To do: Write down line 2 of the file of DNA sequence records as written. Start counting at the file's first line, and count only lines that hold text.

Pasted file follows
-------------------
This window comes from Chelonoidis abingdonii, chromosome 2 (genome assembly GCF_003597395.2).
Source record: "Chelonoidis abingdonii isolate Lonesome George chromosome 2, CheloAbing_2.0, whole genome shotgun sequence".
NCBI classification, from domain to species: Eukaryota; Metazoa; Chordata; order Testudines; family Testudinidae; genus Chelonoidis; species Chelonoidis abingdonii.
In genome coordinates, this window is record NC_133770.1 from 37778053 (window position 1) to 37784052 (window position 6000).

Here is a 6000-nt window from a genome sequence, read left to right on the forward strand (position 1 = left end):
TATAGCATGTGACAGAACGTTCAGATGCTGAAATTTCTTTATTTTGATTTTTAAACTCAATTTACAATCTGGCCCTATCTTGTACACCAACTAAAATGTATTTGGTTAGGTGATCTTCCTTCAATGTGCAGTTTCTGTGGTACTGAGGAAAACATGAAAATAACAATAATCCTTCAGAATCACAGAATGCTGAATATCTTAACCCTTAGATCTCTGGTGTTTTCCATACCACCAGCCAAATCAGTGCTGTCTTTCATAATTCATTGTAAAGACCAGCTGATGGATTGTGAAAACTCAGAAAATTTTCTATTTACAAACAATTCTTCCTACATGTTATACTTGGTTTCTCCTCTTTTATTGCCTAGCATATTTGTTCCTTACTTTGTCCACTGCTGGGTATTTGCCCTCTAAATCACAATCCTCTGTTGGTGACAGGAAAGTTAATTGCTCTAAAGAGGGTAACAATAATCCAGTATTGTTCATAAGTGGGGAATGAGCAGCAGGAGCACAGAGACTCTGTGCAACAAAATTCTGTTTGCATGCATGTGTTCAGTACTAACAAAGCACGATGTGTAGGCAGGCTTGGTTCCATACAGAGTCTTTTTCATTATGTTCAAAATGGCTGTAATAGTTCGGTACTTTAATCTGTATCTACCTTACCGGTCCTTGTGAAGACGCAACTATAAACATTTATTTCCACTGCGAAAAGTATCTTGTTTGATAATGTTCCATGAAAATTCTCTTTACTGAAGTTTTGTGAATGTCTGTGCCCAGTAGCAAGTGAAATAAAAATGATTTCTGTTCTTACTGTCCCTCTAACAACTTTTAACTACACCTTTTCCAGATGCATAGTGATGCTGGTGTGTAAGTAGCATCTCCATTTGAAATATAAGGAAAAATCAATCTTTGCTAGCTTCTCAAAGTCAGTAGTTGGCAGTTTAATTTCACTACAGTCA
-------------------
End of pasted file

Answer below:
Source record: "Chelonoidis abingdonii isolate Lonesome George chromosome 2, CheloAbing_2.0, whole genome shotgun sequence".